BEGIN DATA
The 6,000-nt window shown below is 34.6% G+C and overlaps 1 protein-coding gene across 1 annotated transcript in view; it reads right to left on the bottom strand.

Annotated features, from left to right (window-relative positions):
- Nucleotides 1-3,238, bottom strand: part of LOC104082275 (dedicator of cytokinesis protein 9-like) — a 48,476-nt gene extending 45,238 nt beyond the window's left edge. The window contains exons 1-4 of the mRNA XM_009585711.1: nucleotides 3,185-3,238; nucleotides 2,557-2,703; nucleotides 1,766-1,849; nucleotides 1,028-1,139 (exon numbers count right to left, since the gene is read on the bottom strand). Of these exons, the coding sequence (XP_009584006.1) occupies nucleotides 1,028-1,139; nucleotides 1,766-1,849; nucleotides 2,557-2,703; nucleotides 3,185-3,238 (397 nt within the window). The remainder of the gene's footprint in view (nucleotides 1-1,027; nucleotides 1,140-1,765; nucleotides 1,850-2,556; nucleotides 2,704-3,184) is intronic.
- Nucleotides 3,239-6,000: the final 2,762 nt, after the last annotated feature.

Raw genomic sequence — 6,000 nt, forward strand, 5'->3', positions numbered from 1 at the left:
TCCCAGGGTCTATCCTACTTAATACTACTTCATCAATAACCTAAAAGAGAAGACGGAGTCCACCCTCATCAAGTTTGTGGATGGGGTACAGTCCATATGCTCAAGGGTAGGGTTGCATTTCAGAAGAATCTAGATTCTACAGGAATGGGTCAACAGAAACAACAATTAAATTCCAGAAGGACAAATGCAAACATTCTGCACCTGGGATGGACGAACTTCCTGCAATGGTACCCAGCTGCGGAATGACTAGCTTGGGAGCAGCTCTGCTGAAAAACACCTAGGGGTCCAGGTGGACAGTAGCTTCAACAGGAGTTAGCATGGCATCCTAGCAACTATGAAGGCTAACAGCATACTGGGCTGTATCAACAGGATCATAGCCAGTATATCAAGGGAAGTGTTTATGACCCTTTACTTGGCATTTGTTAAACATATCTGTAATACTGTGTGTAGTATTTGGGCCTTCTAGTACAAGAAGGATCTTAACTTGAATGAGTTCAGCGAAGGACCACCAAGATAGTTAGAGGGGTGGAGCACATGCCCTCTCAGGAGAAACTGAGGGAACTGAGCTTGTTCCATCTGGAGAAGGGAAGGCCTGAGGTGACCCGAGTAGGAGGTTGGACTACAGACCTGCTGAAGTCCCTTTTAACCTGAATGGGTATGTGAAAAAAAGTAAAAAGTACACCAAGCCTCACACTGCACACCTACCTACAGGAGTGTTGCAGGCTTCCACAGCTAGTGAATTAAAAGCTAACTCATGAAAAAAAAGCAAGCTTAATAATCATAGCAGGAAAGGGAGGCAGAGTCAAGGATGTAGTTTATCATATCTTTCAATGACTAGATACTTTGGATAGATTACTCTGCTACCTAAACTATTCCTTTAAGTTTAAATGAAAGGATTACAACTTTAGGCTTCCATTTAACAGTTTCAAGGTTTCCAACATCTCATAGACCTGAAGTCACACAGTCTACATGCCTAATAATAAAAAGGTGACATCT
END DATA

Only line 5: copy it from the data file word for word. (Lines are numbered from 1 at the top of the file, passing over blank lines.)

Raw genomic sequence — 6,000 nt, forward strand, 5'->3', positions numbered from 1 at the left: